Things are different here in Galveston. We have a population of 60,000 and a port,we might survive. But at the north end of the county there are genuine exurban locales-notably League City and Friendswood. They're having a real estate meltdown, and I'm thinking a large part of these towns will end up abandoned. The inhabitants all responded to the seduction of 2nd mortgages, at least one adult in every family has to commute, and it takes two incomes to pay the mortgages, credit cards and car notes. House prices are plunging, with the builders dumping new homes on the market for less money that the folks in slightly older homes owe. The city governments are stuffed with real estate sorts, so they'll do little. The upshot is that just one personal crisis-divorce, a lay-off, sickness-and the house is foreclosed.
It's not that a lot of areas can't be made much more liveable by producing local fruit, nuts and vegetables. I've known a number of people who made a reasonable amount of food from their yards. My father kept a couple of hives of bees and had a pecan and pear tree. My next door neighbor has two 30 ft. avocados and a fig tree. A deceased father in law had vegetables instead of ornamental plants in his back yard-tomatoes, okra, lettuce instead of monkey grass, yellow squash bushes, ect. But, we have ordinances in a lot of these towns that prevent people from doing stuff like raising chickens or bees, and huge amounts of land are wasted under concrete streets and superfullous sidewalks.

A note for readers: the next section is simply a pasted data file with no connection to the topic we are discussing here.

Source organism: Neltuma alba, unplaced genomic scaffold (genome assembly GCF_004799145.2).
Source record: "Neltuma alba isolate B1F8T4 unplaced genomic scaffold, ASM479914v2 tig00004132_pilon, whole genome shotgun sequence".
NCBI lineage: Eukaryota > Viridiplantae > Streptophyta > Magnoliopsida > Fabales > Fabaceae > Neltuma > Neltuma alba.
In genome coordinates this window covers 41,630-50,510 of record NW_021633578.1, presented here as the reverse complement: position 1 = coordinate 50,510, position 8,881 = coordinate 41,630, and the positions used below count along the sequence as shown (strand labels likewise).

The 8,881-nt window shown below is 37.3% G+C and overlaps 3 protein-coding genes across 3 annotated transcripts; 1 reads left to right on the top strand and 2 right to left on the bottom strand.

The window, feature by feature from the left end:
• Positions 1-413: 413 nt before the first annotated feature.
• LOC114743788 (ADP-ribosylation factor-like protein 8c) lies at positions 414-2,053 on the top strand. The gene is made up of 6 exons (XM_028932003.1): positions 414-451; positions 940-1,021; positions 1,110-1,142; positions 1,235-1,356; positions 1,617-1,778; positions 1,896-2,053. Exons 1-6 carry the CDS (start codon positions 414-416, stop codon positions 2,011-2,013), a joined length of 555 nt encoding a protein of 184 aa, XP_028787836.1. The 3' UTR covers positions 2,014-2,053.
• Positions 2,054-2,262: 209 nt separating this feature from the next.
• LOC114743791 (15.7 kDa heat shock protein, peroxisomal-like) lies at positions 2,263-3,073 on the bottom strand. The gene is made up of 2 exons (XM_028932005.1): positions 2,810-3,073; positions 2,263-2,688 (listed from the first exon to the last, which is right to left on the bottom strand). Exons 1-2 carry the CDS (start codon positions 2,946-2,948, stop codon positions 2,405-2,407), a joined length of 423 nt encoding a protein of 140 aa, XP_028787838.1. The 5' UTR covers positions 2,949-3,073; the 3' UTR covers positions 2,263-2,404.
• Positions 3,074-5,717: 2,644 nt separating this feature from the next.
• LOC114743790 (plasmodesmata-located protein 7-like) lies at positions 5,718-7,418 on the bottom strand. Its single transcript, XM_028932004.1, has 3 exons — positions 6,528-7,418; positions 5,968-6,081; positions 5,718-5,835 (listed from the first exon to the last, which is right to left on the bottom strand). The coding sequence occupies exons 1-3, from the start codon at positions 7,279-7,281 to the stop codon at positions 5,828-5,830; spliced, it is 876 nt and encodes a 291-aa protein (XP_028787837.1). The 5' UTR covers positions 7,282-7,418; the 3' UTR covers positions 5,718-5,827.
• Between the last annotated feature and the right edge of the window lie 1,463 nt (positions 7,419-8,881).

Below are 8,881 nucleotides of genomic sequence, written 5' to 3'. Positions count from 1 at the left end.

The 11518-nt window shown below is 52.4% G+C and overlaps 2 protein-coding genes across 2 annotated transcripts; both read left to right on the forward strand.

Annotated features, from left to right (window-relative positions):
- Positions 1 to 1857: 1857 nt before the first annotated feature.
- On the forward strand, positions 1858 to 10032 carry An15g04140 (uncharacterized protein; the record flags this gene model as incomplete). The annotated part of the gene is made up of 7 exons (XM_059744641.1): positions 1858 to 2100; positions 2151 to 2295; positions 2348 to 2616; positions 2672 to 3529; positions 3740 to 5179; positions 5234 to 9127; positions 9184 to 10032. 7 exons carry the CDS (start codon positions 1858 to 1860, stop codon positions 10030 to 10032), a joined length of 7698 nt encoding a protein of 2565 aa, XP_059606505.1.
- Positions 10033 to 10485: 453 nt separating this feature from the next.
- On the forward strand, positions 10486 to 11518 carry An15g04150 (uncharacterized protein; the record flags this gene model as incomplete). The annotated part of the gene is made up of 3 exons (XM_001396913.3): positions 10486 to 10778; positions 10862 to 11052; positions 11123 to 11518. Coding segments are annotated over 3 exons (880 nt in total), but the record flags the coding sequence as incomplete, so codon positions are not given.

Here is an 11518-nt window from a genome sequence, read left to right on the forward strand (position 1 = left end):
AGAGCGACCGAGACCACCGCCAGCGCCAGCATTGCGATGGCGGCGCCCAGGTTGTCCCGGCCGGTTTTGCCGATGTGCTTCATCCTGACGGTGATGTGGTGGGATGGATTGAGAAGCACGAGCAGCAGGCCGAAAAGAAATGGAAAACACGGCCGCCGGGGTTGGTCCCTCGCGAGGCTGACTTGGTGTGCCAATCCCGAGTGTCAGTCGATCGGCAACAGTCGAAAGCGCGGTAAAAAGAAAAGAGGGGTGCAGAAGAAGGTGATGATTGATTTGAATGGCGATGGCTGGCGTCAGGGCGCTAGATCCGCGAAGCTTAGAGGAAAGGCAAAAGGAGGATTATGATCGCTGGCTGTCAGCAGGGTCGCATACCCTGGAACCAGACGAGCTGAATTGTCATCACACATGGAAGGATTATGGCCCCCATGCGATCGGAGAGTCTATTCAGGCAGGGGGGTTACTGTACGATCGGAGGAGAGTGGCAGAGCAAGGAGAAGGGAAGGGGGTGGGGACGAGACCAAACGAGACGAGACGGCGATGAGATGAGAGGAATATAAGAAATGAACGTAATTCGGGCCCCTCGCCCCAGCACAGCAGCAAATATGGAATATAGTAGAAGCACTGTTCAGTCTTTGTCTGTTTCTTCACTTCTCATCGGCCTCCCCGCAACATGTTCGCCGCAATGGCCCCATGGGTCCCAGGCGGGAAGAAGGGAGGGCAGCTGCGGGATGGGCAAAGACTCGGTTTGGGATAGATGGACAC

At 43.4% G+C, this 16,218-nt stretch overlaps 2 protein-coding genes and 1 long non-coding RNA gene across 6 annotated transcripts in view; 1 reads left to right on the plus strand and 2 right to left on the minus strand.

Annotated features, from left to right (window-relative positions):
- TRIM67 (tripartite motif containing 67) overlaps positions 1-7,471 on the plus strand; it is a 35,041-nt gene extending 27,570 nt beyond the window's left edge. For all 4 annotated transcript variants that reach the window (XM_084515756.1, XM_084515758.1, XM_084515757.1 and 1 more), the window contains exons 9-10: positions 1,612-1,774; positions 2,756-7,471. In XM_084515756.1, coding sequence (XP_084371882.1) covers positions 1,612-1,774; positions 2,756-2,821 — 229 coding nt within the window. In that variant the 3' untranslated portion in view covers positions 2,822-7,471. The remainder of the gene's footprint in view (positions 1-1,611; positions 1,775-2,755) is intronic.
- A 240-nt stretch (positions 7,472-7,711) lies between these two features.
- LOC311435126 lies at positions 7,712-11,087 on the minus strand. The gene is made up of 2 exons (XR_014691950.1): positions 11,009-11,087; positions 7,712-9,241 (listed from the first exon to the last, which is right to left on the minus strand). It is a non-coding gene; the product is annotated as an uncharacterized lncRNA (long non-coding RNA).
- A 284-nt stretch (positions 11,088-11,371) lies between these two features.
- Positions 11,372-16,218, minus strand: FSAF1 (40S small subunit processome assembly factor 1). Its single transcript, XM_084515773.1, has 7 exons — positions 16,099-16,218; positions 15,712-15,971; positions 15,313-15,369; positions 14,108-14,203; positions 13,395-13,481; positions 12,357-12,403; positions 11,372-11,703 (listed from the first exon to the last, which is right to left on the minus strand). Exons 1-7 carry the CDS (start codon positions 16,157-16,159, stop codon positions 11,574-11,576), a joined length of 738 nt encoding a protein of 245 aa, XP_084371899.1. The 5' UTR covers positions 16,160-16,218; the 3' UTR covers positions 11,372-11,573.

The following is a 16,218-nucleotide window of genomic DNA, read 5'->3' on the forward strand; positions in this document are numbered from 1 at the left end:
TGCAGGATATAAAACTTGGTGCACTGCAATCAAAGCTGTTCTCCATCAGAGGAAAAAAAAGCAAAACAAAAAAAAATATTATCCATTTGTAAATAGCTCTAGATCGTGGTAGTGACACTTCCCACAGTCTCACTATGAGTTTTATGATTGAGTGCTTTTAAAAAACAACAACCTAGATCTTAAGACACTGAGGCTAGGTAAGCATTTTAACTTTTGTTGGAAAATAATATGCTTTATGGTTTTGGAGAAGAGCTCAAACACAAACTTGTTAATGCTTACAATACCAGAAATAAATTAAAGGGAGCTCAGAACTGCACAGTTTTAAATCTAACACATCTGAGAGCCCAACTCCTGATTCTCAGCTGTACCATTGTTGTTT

In these new suburban towns there is a lack of community, they have poorly attended civic clubs, 2% perticipation local elections, not even many churches. There's not really anyone to help out as entropy takes over.
I'm thinking that the real answer is for us to participate in or found groups or clubs to address survival strategies in our own neighborhoods. Its going to take local solutions, and there is strength to be found with our neighbors, families and friends.
Bob Ebersole